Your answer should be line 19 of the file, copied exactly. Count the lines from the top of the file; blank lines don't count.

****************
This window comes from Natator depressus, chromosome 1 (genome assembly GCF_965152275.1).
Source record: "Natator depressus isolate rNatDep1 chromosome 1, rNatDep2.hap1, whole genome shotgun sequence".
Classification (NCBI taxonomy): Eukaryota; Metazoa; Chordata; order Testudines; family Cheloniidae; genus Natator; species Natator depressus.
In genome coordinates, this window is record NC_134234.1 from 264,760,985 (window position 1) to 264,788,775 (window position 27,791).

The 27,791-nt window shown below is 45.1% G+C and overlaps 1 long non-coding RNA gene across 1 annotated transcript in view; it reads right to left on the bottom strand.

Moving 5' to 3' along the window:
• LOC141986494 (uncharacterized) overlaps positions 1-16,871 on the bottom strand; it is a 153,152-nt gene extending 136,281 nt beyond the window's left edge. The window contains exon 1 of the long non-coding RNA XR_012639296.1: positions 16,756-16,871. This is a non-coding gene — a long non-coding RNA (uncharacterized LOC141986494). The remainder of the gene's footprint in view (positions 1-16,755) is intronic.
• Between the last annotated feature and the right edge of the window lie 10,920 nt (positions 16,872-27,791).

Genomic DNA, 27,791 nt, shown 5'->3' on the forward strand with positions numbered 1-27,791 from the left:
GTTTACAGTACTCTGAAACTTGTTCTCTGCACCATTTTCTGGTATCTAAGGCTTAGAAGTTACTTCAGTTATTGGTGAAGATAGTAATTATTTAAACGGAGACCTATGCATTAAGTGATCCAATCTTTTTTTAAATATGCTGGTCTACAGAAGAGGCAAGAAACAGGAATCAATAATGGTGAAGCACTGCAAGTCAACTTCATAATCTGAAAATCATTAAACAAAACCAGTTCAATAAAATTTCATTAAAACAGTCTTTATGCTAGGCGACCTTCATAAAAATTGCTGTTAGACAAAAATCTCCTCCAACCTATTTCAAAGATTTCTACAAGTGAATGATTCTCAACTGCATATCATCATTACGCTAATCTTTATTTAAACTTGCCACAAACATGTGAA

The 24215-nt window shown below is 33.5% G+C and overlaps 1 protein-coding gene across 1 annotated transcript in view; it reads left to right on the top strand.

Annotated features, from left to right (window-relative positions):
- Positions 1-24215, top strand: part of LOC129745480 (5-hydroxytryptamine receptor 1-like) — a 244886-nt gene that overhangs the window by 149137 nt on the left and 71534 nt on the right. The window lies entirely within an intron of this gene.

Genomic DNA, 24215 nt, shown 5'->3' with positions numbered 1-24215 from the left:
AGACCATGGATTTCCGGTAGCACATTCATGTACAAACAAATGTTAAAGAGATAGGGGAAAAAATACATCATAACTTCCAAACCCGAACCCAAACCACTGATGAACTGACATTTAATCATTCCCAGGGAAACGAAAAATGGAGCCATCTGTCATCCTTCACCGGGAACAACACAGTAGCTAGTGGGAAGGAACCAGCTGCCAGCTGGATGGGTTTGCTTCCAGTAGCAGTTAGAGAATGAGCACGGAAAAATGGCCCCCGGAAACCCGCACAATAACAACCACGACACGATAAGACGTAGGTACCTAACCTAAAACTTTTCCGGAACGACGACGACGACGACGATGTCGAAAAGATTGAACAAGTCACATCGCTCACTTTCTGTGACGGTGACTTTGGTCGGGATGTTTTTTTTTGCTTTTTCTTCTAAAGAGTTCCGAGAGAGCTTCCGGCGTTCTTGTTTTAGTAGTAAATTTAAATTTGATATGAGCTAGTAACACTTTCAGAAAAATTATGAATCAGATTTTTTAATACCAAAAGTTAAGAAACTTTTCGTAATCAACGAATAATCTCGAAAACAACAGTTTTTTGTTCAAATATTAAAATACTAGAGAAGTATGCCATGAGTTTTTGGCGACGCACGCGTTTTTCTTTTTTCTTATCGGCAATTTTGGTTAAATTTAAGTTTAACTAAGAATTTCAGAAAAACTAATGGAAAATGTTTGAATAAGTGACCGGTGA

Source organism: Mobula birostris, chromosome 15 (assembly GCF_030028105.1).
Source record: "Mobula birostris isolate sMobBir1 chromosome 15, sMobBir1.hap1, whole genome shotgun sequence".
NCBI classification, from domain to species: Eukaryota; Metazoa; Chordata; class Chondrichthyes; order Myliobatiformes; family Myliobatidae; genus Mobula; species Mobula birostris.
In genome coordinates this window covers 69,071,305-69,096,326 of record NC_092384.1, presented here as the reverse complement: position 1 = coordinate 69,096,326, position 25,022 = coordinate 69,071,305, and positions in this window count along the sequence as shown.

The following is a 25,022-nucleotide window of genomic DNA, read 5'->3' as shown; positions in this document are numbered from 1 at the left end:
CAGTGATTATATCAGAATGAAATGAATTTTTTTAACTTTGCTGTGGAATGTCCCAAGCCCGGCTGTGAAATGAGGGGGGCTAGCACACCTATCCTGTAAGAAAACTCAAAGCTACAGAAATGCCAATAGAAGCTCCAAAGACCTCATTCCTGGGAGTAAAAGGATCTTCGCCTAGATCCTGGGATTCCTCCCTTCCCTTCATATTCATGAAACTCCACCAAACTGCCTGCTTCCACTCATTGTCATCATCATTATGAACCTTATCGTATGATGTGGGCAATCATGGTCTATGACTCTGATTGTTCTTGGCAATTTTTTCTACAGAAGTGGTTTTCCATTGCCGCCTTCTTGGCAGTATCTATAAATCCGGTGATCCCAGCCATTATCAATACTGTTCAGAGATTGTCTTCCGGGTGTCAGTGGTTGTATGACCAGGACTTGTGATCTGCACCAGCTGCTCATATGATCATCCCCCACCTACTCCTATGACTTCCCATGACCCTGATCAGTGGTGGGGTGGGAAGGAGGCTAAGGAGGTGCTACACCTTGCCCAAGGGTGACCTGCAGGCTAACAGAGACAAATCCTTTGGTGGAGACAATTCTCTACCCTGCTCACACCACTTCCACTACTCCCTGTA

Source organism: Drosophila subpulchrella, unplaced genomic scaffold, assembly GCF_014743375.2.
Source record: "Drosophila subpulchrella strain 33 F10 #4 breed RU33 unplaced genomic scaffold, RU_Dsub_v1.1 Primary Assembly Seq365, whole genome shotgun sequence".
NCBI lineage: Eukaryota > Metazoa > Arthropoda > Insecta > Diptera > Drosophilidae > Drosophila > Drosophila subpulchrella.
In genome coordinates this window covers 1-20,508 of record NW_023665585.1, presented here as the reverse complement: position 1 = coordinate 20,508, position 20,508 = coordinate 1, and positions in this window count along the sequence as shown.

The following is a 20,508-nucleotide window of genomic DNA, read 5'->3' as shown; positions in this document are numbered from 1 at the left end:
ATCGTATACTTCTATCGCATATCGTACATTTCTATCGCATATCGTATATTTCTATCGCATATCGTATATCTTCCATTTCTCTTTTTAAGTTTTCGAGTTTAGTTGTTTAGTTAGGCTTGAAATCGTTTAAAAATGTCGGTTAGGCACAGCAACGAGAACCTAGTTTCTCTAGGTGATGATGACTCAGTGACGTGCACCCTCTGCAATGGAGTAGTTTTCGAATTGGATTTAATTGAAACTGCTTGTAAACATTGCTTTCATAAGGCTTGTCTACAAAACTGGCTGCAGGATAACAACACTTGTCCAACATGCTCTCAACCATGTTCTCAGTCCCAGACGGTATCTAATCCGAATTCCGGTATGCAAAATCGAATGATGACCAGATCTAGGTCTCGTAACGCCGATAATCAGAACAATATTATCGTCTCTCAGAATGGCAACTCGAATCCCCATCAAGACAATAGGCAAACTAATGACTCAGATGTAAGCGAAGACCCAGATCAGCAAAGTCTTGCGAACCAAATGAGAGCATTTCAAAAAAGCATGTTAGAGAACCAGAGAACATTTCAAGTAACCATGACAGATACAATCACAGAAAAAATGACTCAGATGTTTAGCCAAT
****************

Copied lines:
In genome coordinates this window covers 69,071,305-69,096,326 of record NC_092384.1, presented here as the reverse complement: position 1 = coordinate 69,096,326, position 25,022 = coordinate 69,071,305, and positions in this window count along the sequence as shown.